Adjustment (I-485) Backlog: Tips to Dig Out of the “Blizzard of I-485”

green card backlog2.jpgIf you filed an employment-based adjustment of status (I-485) application between July 1, 2007 and August 17, 2007, you were definitely not alone. Approximately 325,000 adjustment (I-485) applications were filed during this period. This is because the visa bulletin briefly became current for all employment-based visa categories, except “other workers.” Since the visa bulletin retrogressed, many of these adjustment applications reverted to a “pending” status. Many of our clients have asked what they can do in this frustrating situation.

Adjustment (I-485) Switching: The Permissible Line-Jumping
This article addresses the issues of transferring I-485 applications (in a process called “I-485 switching,” transferring adjustment applications, or adjustment conversion) to a new or subsequent family or employment-based immigrant visa petition. Thousands of people are eligible for this benefit and didn’t even know it! These procedures are invaluable to aleviate the backlog created by the onslought of I-485 applications sent to the Service Centers in 2007. Properly done, you can dig your case out of the “blizzard of I-485” saving yourself and the Service years of pending paperwork and frustrating processing delays.

Transferring Adjustment Applications to New Family or Employment Based Immigrant Visa Petitions
The AFM under section 23.2(l) provides several examples of when an applicant for adjustment under one category (preference or immediate relative) will prefer to have his or her application considered under another category. These examples include:

  1. An alien who originally applied for adjustment based on an approved I-140 petition and married a U.S. citizen while the I-485 was pending, but who now prefers to adjust based on an I-130 filed by the new spouse;
  2. An alien who originally applied for adjustment as the spouse of a U.S. citizen, but now prefers to be granted adjustment under an employment-based category in order to avoid having to deal with the conditional residency requirements of section 216 of the Act;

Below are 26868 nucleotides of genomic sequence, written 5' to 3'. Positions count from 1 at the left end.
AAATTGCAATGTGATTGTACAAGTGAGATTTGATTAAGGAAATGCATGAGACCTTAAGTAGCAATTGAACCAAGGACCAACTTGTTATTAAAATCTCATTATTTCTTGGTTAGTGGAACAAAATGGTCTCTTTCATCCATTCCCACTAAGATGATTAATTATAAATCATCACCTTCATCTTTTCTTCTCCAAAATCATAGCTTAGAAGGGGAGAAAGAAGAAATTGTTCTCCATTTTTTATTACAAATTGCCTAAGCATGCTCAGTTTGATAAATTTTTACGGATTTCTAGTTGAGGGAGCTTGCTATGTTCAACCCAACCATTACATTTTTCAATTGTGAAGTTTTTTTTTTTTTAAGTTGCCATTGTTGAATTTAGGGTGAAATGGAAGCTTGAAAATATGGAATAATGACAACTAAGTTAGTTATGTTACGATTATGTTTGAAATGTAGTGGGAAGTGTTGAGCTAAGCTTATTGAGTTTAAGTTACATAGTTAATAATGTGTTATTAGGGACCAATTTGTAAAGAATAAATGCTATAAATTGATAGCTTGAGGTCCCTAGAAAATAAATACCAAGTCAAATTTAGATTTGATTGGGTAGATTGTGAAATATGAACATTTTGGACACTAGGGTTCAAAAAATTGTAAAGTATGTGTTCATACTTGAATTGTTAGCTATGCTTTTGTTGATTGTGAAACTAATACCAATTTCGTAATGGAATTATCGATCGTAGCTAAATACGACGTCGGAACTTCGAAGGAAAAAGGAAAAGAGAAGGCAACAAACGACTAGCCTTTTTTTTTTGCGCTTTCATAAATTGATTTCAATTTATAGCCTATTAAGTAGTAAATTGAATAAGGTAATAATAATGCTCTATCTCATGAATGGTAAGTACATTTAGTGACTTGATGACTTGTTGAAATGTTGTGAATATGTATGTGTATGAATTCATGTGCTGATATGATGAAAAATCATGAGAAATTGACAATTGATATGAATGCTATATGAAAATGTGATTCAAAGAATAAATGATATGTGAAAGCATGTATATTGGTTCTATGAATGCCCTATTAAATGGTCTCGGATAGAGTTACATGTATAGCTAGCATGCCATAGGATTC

3. A Cuban national who applied for adjustment under section 202 of NACARA, but who now prefers to be granted adjustment under the Cuban Adjustment Act in order to receive the “rollback” provisions of the latter.

What this means is that an existing application for adjustment can be converted to another based on a different I-140 or I-130 for an immediate relative petition, which could include a new priority date or visa classification. Therefore, it is possible to reverse the principal/derivative classification and process and application sooner based on the spouse’s priority date or classification. Exceptions are found in cases involving automatic revocation of employment-based petitions, fraud, or the denial of the original I-140 petition. If the exceptions do not apply to your case, then read on.

Guidelines: How to Transfer an Adjustment Application
There is no specific form for requesting a transfer of adjustment, but it must be done in writing. You do not need to pay a new fee or file a new I-485 application. If USCIS erroneously advises you that a new fee is required, you may obtain a fee refund. To make your request, you should provide clear information to the Service Center so it can make a determination that an earlier priority date or different visa classification can be applied to your pending adjustment (I-485) application. You must be able to demonstrate that you continuously maintained eligibility for the application originally filed. This is important in the section 245(c) and 245(k) interplay.

Section 245(c) and 245(i) Considerations
Although section 245(c) of the INA requires an adjustment applicant to remain in valid nonimmigrant status continuously at the time they filed their I-485 application, employment-based applicants benefit from section 245(k). This section excuses up to 180 days of unauthorized employment or invalid status. The AFM 23.2(l)(2)(E) discusses a situation where an alien would be barred from 245(c):